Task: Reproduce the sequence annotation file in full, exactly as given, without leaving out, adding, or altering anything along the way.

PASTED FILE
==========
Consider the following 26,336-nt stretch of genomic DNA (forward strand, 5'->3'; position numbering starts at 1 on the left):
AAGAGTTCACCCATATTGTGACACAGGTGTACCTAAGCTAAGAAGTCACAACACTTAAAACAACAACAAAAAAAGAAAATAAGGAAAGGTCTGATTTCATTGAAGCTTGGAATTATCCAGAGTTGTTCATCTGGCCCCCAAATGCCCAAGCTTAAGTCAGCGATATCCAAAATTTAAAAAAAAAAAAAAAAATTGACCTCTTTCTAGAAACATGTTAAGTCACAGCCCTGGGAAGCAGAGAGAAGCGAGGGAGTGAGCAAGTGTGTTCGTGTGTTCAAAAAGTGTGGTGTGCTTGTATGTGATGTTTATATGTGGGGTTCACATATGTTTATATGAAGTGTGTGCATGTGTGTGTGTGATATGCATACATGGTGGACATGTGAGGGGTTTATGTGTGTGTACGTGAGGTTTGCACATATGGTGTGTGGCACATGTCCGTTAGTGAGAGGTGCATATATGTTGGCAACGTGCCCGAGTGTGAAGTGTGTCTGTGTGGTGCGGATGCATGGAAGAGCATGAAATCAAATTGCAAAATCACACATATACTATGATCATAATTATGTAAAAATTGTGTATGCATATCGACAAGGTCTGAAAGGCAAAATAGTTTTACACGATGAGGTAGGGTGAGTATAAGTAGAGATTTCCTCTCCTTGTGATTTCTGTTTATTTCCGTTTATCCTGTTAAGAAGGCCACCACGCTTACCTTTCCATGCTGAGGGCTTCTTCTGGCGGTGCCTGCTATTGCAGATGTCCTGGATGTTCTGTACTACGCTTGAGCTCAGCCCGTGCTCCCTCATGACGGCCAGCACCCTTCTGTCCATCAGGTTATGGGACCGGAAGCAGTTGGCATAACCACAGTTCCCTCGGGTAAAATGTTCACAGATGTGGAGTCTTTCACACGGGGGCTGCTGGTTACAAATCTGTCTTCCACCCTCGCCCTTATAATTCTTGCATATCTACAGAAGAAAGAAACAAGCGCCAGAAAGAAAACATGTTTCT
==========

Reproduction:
Consider the following 26,336-nt stretch of genomic DNA (forward strand, 5'->3'; position numbering starts at 1 on the left):
AAGAGTTCACCCATATTGTGACACAGGTGTACCTAAGCTAAGAAGTCACAACACTTAAAACAACAACAAAAAAAGAAAATAAGGAAAGGTCTGATTTCATTGAAGCTTGGAATTATCCAGAGTTGTTCATCTGGCCCCCAAATGCCCAAGCTTAAGTCAGCGATATCCAAAATTTAAAAAAAAAAAAAAAAATTGACCTCTTTCTAGAAACATGTTAAGTCACAGCCCTGGGAAGCAGAGAGAAGCGAGGGAGTGAGCAAGTGTGTTCGTGTGTTCAAAAAGTGTGGTGTGCTTGTATGTGATGTTTATATGTGGGGTTCACATATGTTTATATGAAGTGTGTGCATGTGTGTGTGTGATATGCATACATGGTGGACATGTGAGGGGTTTATGTGTGTGTACGTGAGGTTTGCACATATGGTGTGTGGCACATGTCCGTTAGTGAGAGGTGCATATATGTTGGCAACGTGCCCGAGTGTGAAGTGTGTCTGTGTGGTGCGGATGCATGGAAGAGCATGAAATCAAATTGCAAAATCACACATATACTATGATCATAATTATGTAAAAATTGTGTATGCATATCGACAAGGTCTGAAAGGCAAAATAGTTTTACACGATGAGGTAGGGTGAGTATAAGTAGAGATTTCCTCTCCTTGTGATTTCTGTTTATTTCCGTTTATCCTGTTAAGAAGGCCACCACGCTTACCTTTCCATGCTGAGGGCTTCTTCTGGCGGTGCCTGCTATTGCAGATGTCCTGGATGTTCTGTACTACGCTTGAGCTCAGCCCGTGCTCCCTCATGACGGCCAGCACCCTTCTGTCCATCAGGTTATGGGACCGGAAGCAGTTGGCATAACCACAGTTCCCTCGGGTAAAATGTTCACAGATGTGGAGTCTTTCACACGGGGGCTGCTGGTTACAAATCTGTCTTCCACCCTCGCCCTTATAATTCTTGCATATCTACAGAAGAAAGAAACAAGCGCCAGAAAGAAAACATGTTTCT